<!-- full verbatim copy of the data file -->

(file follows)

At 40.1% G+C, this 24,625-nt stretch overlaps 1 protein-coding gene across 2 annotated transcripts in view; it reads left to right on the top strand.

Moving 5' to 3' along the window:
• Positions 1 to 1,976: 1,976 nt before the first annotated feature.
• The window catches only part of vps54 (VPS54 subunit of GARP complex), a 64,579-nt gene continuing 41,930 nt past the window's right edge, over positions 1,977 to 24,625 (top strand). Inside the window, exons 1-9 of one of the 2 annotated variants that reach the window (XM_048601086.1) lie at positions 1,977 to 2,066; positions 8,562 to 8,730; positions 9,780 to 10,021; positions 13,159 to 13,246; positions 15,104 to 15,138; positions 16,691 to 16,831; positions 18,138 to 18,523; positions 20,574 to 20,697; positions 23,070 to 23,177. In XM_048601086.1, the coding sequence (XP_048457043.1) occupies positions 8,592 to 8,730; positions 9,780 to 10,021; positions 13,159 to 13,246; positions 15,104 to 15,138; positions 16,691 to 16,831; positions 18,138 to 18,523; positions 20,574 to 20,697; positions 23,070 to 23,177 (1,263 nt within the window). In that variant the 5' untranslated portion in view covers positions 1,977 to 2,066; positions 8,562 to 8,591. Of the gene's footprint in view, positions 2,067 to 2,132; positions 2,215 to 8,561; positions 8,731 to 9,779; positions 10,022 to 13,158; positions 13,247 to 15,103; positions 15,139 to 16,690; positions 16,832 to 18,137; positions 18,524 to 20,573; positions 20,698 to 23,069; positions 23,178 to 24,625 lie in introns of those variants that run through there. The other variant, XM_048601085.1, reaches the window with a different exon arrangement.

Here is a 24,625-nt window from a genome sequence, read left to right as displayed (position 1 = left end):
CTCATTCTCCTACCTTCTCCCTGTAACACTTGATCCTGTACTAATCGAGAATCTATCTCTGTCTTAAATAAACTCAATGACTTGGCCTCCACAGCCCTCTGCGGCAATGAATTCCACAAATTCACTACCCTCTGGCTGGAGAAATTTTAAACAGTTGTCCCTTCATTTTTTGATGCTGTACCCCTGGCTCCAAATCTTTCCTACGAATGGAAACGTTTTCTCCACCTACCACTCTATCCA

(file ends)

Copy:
At 40.1% G+C, this 24,625-nt stretch overlaps 1 protein-coding gene across 2 annotated transcripts in view; it reads left to right on the top strand.

Moving 5' to 3' along the window:
• Positions 1 to 1,976: 1,976 nt before the first annotated feature.
• The window catches only part of vps54 (VPS54 subunit of GARP complex), a 64,579-nt gene continuing 41,930 nt past the window's right edge, over positions 1,977 to 24,625 (top strand). Inside the window, exons 1-9 of one of the 2 annotated variants that reach the window (XM_048601086.1) lie at positions 1,977 to 2,066; positions 8,562 to 8,730; positions 9,780 to 10,021; positions 13,159 to 13,246; positions 15,104 to 15,138; positions 16,691 to 16,831; positions 18,138 to 18,523; positions 20,574 to 20,697; positions 23,070 to 23,177. In XM_048601086.1, the coding sequence (XP_048457043.1) occupies positions 8,592 to 8,730; positions 9,780 to 10,021; positions 13,159 to 13,246; positions 15,104 to 15,138; positions 16,691 to 16,831; positions 18,138 to 18,523; positions 20,574 to 20,697; positions 23,070 to 23,177 (1,263 nt within the window). In that variant the 5' untranslated portion in view covers positions 1,977 to 2,066; positions 8,562 to 8,591. Of the gene's footprint in view, positions 2,067 to 2,132; positions 2,215 to 8,561; positions 8,731 to 9,779; positions 10,022 to 13,158; positions 13,247 to 15,103; positions 15,139 to 16,690; positions 16,832 to 18,137; positions 18,524 to 20,573; positions 20,698 to 23,069; positions 23,178 to 24,625 lie in introns of those variants that run through there. The other variant, XM_048601085.1, reaches the window with a different exon arrangement.

Here is a 24,625-nt window from a genome sequence, read left to right as displayed (position 1 = left end):
CTCATTCTCCTACCTTCTCCCTGTAACACTTGATCCTGTACTAATCGAGAATCTATCTCTGTCTTAAATAAACTCAATGACTTGGCCTCCACAGCCCTCTGCGGCAATGAATTCCACAAATTCACTACCCTCTGGCTGGAGAAATTTTAAACAGTTGTCCCTTCATTTTTTGATGCTGTACCCCTGGCTCCAAATCTTTCCTACGAATGGAAACGTTTTCTCCACCTACCACTCTATCCA